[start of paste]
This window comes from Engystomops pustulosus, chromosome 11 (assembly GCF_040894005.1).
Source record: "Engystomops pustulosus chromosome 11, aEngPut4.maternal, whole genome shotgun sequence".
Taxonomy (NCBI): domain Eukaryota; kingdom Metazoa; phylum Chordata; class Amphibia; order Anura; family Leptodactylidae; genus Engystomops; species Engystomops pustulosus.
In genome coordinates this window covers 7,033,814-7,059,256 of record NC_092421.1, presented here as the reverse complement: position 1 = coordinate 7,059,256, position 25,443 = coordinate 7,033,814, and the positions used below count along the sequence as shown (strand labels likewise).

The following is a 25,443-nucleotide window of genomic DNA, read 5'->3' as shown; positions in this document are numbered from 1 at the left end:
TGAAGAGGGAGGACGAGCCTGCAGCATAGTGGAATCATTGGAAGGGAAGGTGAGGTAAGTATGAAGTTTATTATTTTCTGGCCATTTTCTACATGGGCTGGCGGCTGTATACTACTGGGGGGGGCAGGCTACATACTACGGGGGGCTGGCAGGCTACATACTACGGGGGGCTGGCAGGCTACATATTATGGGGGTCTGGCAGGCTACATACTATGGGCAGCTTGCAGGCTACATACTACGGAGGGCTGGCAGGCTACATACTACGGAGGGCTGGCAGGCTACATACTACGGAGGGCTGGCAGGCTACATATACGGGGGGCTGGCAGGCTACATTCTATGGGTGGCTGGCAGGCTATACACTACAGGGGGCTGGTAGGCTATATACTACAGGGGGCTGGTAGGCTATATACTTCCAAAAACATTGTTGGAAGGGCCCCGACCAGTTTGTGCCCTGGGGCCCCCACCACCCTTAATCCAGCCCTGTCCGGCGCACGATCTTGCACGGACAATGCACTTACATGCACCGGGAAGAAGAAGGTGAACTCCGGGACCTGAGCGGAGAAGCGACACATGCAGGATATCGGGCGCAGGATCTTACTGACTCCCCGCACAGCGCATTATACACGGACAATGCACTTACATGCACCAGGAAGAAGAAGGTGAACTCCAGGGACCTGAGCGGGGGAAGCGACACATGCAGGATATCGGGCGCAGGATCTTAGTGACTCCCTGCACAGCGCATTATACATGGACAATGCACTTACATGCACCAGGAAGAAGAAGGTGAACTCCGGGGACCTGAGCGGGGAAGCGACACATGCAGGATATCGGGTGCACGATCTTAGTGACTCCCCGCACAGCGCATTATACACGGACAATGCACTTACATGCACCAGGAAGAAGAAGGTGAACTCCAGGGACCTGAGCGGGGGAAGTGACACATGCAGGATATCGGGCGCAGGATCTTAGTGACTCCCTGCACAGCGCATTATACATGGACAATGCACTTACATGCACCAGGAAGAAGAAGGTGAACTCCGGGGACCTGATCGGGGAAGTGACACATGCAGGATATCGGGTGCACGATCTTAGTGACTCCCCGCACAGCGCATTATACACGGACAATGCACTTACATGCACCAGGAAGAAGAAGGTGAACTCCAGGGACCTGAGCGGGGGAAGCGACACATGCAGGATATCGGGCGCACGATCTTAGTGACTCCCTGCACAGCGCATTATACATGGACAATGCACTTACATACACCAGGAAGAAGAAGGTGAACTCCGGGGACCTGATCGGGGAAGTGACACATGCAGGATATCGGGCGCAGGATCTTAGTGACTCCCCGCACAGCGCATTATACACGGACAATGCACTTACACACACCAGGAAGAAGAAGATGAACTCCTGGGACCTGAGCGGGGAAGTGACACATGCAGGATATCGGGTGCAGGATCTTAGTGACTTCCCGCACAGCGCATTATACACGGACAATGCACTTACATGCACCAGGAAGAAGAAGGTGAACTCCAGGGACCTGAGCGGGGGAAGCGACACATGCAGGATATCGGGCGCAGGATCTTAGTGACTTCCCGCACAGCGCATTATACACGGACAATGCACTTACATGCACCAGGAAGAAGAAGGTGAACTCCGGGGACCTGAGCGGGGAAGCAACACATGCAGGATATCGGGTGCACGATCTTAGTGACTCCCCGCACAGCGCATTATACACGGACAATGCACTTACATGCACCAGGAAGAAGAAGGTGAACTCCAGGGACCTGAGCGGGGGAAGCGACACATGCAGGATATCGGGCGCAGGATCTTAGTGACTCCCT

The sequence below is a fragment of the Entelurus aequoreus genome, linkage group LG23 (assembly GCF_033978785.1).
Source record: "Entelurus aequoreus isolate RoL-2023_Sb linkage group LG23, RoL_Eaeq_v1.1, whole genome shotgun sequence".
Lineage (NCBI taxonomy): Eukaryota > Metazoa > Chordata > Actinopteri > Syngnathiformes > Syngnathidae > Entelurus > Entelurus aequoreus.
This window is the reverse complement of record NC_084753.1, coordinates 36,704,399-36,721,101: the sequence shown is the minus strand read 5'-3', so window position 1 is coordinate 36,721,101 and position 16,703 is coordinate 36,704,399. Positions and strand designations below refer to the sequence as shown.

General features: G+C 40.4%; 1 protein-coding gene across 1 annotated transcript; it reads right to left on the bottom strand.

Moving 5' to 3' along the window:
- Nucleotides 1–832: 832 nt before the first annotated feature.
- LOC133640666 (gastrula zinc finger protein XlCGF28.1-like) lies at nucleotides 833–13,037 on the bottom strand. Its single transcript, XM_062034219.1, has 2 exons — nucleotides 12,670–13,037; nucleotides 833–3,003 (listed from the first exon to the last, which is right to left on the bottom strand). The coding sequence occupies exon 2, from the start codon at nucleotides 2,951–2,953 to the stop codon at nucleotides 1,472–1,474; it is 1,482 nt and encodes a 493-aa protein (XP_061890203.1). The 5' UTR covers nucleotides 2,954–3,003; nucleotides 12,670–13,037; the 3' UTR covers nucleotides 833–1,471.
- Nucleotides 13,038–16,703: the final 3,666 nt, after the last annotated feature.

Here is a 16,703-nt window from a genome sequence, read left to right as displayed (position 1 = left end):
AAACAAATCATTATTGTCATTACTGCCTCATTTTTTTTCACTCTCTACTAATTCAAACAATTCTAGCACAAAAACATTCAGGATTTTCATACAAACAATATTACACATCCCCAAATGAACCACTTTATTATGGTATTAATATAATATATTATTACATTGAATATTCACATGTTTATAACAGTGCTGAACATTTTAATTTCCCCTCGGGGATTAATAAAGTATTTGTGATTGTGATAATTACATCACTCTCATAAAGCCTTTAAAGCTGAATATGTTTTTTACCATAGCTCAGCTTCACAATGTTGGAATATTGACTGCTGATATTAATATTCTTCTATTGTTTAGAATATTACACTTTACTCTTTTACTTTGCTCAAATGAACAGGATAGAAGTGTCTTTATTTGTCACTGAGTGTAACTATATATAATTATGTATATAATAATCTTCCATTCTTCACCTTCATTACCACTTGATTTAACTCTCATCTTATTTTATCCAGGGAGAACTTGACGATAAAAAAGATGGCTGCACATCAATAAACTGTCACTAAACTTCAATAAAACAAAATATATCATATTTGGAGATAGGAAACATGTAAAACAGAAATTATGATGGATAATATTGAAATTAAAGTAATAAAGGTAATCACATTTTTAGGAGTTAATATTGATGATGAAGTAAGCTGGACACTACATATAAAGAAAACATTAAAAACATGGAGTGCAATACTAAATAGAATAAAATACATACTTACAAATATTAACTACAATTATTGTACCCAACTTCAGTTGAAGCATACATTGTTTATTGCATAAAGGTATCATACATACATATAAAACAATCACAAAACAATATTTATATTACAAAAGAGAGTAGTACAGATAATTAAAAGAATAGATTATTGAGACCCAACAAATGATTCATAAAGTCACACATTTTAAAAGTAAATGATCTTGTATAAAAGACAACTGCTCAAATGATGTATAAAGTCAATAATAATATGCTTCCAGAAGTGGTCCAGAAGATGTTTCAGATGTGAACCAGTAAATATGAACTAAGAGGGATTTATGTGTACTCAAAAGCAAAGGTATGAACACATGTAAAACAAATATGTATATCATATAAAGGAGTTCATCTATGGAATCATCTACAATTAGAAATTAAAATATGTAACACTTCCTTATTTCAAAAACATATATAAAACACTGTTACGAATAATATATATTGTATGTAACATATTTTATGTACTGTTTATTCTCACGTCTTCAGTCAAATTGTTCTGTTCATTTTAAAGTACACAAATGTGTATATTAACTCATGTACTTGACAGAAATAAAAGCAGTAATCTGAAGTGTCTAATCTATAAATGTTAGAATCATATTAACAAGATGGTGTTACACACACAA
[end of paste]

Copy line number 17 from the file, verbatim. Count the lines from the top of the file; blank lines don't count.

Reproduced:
AAACAAATCATTATTGTCATTACTGCCTCATTTTTTTTCACTCTCTACTAATTCAAACAATTCTAGCACAAAAACATTCAGGATTTTCATACAAACAATATTACACATCCCCAAATGAACCACTTTATTATGGTATTAATATAATATATTATTACATTGAATATTCACATGTTTATAACAGTGCTGAACATTTTAATTTCCCCTCGGGGATTAATAAAGTATTTGTGATTGTGATAATTACATCACTCTCATAAAGCCTTTAAAGCTGAATATGTTTTTTACCATAGCTCAGCTTCACAATGTTGGAATATTGACTGCTGATATTAATATTCTTCTATTGTTTAGAATATTACACTTTACTCTTTTACTTTGCTCAAATGAACAGGATAGAAGTGTCTTTATTTGTCACTGAGTGTAACTATATATAATTATGTATATAATAATCTTCCATTCTTCACCTTCATTACCACTTGATTTAACTCTCATCTTATTTTATCCAGGGAGAACTTGACGATAAAAAAGATGGCTGCACATCAATAAACTGTCACTAAACTTCAATAAAACAAAATATATCATATTTGGAGATAGGAAACATGTAAAACAGAAATTATGATGGATAATATTGAAATTAAAGTAATAAAGGTAATCACATTTTTAGGAGTTAATATTGATGATGAAGTAAGCTGGACACTACATATAAAGAAAACATTAAAAACATGGAGTGCAATACTAAATAGAATAAAATACATACTTACAAATATTAACTACAATTATTGTACCCAACTTCAGTTGAAGCATACATTGTTTATTGCATAAAGGTATCATACATACATATAAAACAATCACAAAACAATATTTATATTACAAAAGAGAGTAGTACAGATAATTAAAAGAATAGATTATTGAGACCCAACAAATGATTCATAAAGTCACACATTTTAAAAGTAAATGATCTTGTATAAAAGACAACTGCTCAAATGATGTATAAAGTCAATAATAATATGCTTCCAGAAGTGGTCCAGAAGATGTTTCAGATGTGAACCAGTAAATATGAACTAAGAGGGATTTATGTGTACTCAAAAGCAAAGGTATGAACACATGTAAAACAAATATGTATATCATATAAAGGAGTTCATCTATGGAATCATCTACAATTAGAAATTAAAATATGTAACACTTCCTTATTTCAAAAACATATATAAAACACTGTTACGAATAATATATATTGTATGTAACATATTTTATGTACTGTTTATTCTCACGTCTTCAGTCAAATTGTTCTGTTCATTTTAAAGTACACAAATGTGTATATTAACTCATGTACTTGACAGAAATAAAAGCAGTAATCTGAAGTGTCTAATCTATAAATGTTAGAATCATATTAACAAGATGGTGTTACACACACAA